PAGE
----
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Shall grace

the brows of one whom ye

Shall in a manger find;

For, him hath God raised up, to be

The Savior of mankind.

"To God be glory! Peace on earth!
Glory to God again!

For, with this infant Savior's birth
There comes good will to men!"
Good will to men! O God, we hail
This, of thy law the sum :
For, as this shall o'er earth prevail,


How shall I know thee in the sphere which keeps
The disembodied spirits of the dead,

When all of thee that time could wither sleeps
And perishes among the dust we tread?

For I shall feel the sting of ceaseless pain
If there I meet thy gentle presence not,
Nor hear the voice I love, nor read again
In thy serenest eyes the tender thought.

Will not thy own meek heart demand me there?
That heart whose fondest throbs to me were given?
My name on earth was ever in thy prayer,

Shall it be banished from thy tongue in heaven?

In meadows fanned by heaven's life-breathing wind, In the resplendence of that glorious sphere,

And larger movements of the unfettered mind,
Wilt thou forget the love that joined us here?

The love that lived through all the stormy past,
And meekly with my harsher nature bore,
And deeper grew, and tenderer to the last,
Shall it expire with life, and be no more?

A happier lot than mine, and larger light,
A wait thee there, for thou hast bowed thy will

In cheerful homage to the rule of right,

And lovest all, and renderest good for ill.

For me, the sordid cares in which I dwell

Shrink and consume the heart, as heat the scroll;
And wrath has left its scar-that fire of hell
Has left its frightful scar upon my soul.

Yet, though thou wear'st the glory of the sky,
Wilt thou not keep the same beloved name,
The same fair thoughtful brow, and gentle eye,
Lovelier in Heaven's sweet climate, yet the same?

Shalt thou not teach me in that calmer home
The wisdom that I learned so ill in this-

The wisdom that is love,-till I become
Thy fit companion in that land of bliss?


On mighty is the Lord of Hosts!
He spans the spangled skies;

He speaks, and in its palaces
The midnight thunder cries!

He wields the awful lightning-brand,
The war-torch of the storm,
Whether upon the Northern pines
It rocks its cloud-wrapt form;

Or, conquering, tramps right royally
The hollow-sounding seas,
Or holds high carnival among
The crashing mountain trees!

His earthquakes shake the eternal hills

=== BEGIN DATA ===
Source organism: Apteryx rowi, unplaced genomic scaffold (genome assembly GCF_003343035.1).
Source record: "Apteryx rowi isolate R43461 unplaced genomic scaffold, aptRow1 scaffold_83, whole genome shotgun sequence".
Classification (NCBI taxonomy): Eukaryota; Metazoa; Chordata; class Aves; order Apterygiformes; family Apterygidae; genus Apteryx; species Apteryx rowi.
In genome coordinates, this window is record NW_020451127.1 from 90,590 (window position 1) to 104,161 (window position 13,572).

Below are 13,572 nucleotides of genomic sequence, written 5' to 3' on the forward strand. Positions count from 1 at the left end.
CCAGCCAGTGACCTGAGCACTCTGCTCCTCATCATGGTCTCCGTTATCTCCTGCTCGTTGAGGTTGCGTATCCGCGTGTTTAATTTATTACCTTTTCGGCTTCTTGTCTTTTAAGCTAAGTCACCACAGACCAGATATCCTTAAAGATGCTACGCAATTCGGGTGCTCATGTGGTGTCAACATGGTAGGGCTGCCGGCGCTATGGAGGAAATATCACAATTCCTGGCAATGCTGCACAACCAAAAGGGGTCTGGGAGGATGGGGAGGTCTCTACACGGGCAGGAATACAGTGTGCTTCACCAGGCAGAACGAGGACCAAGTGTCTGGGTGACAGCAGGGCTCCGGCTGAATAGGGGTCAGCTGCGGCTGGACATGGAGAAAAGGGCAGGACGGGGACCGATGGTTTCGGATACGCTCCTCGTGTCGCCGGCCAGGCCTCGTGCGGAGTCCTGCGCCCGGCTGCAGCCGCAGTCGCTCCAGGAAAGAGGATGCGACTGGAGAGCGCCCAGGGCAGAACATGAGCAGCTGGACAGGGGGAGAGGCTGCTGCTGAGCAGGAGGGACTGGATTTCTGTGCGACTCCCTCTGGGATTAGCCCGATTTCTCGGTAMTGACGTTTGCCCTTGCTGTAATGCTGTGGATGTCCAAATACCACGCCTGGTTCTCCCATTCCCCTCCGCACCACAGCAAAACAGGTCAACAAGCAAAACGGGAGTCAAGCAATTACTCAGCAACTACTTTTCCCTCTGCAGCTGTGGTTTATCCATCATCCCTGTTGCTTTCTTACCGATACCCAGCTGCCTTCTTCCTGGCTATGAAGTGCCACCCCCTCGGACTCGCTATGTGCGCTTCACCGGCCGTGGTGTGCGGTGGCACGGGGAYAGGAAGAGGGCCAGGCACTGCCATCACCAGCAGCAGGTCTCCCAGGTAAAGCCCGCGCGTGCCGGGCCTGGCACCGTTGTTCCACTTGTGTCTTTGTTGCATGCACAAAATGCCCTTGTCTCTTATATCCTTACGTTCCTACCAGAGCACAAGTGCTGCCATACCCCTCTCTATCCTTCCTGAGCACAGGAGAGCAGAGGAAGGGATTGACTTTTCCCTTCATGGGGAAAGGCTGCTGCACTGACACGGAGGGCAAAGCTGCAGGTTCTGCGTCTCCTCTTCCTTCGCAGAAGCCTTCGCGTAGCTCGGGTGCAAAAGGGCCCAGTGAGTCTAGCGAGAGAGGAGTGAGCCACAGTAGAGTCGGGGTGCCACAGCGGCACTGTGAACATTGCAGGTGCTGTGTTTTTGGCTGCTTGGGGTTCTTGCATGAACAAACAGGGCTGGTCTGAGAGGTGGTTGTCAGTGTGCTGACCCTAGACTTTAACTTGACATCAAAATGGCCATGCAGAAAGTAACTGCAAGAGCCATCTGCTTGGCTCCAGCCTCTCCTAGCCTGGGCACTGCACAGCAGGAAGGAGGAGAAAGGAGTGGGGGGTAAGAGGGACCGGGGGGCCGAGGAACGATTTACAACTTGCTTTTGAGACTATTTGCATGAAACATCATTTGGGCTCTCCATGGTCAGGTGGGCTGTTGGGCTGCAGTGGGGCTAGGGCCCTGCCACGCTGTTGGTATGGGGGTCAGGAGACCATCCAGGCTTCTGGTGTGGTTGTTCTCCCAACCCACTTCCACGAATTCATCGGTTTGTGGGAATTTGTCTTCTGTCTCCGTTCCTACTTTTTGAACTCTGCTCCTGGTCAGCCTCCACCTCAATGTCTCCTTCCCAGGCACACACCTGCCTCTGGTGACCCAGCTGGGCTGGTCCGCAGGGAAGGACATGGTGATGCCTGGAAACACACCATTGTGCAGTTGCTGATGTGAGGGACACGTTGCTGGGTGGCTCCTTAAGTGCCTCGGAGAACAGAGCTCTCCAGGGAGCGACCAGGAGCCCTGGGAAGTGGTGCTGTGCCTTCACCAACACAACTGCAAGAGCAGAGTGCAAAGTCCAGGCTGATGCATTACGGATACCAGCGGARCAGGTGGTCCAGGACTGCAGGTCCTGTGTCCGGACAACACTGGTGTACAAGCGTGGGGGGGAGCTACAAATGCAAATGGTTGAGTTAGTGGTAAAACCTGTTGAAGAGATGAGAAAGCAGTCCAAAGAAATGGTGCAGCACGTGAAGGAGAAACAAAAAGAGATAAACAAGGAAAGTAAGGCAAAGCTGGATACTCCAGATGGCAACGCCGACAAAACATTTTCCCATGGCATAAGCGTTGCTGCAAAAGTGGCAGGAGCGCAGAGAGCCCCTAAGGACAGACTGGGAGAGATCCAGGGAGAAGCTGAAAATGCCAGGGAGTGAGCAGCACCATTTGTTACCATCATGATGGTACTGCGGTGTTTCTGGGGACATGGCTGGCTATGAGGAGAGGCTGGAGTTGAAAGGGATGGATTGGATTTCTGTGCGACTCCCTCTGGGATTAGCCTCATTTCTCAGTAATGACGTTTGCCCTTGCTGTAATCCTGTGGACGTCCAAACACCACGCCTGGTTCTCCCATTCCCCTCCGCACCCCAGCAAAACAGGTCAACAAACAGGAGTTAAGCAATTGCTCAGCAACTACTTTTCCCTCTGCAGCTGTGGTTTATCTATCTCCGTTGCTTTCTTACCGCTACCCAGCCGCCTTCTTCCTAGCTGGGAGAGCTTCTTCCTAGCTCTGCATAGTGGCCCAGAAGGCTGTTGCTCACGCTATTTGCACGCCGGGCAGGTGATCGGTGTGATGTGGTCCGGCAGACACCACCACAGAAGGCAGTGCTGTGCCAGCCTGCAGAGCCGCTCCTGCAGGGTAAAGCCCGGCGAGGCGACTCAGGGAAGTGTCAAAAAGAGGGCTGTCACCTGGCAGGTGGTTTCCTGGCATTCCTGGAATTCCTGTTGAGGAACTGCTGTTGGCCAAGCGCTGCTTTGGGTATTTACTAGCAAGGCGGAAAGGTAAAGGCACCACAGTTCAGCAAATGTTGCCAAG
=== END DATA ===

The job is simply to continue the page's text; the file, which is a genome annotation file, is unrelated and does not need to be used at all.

And toss "old ocean's locks;"
The hungry breakers howl amain,
Between the dreadful shocks:

And the swift whirlwind, spinning o'er
The mountain bald and pale,
Raves wildly to the angry flood
That thunders in the vale.

He sows death in the red simoon,
And cities shrink aghast;

He speaks! and mist-wrapt pestilence,
In horrid gloom, moves past!

Oh mighty is the Lord of Hosts!
Of all earth's kings, the King!
Behold! he shakes the mountain pine,
And plumes the whirlwinds wing!

And from his throne of majesty,

Upon the bended sky,

Around the universe he casts

His all-beholding eye!


She selected the place for her grave in a new cemetery of a rural village, while she felt herself sinking under the power of consumption. She was the first whose remains were laid in that beautiful resting-place of the dead.

WHILE yet she lived, she walked alone
Among these shades.-A voice divine
Whispered, "This spot shall be thine own;
Here shall thy wasting form recline
Beneath the shadow of this pine."

"Thy will be done!" the sufferer said:-
The spot was hallowed from that hour;
And, in her eyes, the evening's shade
And morning's dew this green spot made
More lovely than her bridal bower.

By the pale moon-herself more pale

And spirit-like-these walks she trod;
And while no voice, from swell or vale,
Was heard, she knelt upon this sod,
And gave her spirit back to God.

That spirit, with an angel's wings,

Went up, from the young mother's bed.
So heavenward soars the lark and sings:-
She's lost to earth and earthly things:-
But, "Weep not, for she is not dead,

She sleepeth!"-yea, she sleepeth here;
The first that in these grounds hath slept.

This grave, first watered with the tear
That child or widowed man hath wept,
Shall be by heavenly watchmen kept.

The babe that lay upon her breast,-—

A rose-bud dropped on drifted snow,—
Its young hand in its father's press'd,

Shall learn that she who first caress'd
Its infant cheek now sleeps below.

And often shall he come alone
When not a sound but evening's sigh
Is heard, and, bowing by the stone
That bears his mother's name,
with none
But God and guardian angels by,

Shall say "This was my mother's choice
For her own grave. O, be it mine!
Even now, methinks, I hear her voice
Calling me hence, in the divine
And mournful whisper of this pine."


IF I had Jubal's chorded shell,

O'er which the first-born music rolled, In burning tones, that loved to dwell Amongst those wires of trembling gold; If to my soul one note were given

Of that high harp, whose sweeter tone Caught its majestic strain from heaven, And glowed like fire round Israel's throne;

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